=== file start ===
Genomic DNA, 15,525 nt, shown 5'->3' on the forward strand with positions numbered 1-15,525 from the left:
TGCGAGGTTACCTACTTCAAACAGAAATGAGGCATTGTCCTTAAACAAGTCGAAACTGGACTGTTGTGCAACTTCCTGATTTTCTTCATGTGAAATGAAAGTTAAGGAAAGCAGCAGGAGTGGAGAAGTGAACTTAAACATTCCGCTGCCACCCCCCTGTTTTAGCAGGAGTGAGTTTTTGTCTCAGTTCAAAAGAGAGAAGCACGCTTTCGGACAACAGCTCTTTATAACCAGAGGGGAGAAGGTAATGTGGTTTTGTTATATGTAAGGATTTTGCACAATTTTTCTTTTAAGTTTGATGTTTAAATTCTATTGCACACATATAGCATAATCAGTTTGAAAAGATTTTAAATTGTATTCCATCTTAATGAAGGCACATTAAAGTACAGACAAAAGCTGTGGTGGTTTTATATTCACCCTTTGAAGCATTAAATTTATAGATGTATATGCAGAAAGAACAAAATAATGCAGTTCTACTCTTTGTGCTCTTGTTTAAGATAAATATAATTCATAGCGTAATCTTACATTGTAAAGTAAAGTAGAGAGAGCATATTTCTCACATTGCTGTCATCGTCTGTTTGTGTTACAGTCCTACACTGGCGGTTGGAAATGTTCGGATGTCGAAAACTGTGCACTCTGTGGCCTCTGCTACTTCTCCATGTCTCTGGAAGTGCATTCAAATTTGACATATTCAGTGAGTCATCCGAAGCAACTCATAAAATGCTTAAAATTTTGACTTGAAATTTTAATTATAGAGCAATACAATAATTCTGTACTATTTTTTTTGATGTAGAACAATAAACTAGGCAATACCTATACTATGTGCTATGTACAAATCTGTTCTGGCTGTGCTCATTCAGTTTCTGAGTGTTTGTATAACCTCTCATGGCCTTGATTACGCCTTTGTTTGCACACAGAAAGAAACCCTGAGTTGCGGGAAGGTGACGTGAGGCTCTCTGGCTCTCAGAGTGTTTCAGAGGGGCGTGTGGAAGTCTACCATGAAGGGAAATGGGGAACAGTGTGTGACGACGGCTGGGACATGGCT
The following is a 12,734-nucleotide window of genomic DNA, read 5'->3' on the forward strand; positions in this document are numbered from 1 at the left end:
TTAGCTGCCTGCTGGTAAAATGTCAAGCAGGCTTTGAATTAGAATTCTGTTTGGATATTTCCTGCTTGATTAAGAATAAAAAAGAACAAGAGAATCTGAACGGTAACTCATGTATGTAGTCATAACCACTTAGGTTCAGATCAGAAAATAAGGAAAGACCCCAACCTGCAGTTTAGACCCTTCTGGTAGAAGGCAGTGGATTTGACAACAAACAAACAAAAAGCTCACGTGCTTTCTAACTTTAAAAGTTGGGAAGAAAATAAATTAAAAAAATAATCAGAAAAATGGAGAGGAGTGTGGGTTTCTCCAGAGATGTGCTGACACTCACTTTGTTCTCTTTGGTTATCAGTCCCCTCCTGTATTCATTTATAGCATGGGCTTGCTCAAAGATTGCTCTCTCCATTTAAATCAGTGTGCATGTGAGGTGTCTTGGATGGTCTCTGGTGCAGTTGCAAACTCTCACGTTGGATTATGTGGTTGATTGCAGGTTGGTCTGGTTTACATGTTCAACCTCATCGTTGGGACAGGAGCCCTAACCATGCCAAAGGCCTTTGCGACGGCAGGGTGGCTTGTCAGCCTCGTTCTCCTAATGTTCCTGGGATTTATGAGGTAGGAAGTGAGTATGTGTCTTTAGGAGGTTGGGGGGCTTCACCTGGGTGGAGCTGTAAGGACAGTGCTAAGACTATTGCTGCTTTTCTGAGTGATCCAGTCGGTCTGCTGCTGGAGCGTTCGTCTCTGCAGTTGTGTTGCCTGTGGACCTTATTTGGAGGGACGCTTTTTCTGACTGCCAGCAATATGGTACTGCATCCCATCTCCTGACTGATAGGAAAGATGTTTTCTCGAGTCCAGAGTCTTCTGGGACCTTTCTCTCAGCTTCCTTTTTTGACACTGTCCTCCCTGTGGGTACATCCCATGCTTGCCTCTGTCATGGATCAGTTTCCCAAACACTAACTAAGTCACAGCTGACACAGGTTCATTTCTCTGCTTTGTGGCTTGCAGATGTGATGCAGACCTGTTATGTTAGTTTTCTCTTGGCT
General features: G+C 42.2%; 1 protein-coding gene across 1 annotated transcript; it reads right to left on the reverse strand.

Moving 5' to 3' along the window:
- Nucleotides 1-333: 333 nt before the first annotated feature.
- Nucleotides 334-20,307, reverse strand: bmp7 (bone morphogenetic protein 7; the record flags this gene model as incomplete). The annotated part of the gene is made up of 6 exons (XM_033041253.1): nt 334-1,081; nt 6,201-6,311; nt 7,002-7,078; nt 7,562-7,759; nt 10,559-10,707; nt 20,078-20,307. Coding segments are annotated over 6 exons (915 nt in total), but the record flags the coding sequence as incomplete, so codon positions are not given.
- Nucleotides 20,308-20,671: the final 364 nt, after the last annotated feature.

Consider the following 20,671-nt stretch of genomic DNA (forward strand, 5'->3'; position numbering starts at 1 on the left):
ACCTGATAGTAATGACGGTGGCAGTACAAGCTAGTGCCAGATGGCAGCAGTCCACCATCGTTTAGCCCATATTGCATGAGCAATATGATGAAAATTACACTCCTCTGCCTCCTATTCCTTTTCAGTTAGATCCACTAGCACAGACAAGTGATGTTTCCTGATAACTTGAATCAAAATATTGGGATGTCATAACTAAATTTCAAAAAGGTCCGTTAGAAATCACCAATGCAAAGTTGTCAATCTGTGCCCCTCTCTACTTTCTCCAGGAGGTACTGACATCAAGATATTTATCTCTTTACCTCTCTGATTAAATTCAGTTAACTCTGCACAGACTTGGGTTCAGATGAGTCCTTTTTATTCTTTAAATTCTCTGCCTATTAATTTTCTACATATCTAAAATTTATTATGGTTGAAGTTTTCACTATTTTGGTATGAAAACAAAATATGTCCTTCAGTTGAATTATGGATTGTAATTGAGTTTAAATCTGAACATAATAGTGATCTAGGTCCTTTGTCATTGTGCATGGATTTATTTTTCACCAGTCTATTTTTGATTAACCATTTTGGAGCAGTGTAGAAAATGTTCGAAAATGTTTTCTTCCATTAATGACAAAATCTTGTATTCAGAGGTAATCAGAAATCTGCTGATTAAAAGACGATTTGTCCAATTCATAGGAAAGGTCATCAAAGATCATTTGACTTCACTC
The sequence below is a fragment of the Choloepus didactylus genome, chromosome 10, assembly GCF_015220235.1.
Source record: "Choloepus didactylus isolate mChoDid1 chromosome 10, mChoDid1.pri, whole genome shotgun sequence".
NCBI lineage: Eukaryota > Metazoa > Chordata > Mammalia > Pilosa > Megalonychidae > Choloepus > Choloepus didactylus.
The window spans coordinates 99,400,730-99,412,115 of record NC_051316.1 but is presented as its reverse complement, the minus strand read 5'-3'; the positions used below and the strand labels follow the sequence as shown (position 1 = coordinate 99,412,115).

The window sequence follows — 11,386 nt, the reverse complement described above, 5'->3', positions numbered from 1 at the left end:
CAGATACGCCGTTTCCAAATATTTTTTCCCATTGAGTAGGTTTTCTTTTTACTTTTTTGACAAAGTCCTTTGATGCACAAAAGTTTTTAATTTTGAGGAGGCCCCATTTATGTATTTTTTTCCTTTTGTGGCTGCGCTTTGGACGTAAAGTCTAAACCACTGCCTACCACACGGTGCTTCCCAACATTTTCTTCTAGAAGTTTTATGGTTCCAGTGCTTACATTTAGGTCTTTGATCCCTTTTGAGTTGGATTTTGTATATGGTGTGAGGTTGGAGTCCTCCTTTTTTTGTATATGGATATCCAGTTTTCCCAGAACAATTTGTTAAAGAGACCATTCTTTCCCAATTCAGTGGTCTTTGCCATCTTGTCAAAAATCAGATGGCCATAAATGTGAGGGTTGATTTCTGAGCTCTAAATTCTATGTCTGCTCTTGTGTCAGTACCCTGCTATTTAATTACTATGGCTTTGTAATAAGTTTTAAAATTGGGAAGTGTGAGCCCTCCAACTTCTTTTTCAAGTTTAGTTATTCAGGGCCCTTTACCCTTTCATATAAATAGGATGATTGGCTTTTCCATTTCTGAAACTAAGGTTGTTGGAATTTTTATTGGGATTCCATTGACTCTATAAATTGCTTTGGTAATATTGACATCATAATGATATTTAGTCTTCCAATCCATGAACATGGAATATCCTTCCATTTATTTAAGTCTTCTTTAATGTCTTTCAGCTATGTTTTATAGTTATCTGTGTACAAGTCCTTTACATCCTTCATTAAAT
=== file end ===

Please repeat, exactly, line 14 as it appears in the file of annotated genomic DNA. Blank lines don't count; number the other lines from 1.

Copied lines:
NCBI lineage: Eukaryota > Metazoa > Chordata > Mammalia > Pilosa > Megalonychidae > Choloepus > Choloepus didactylus.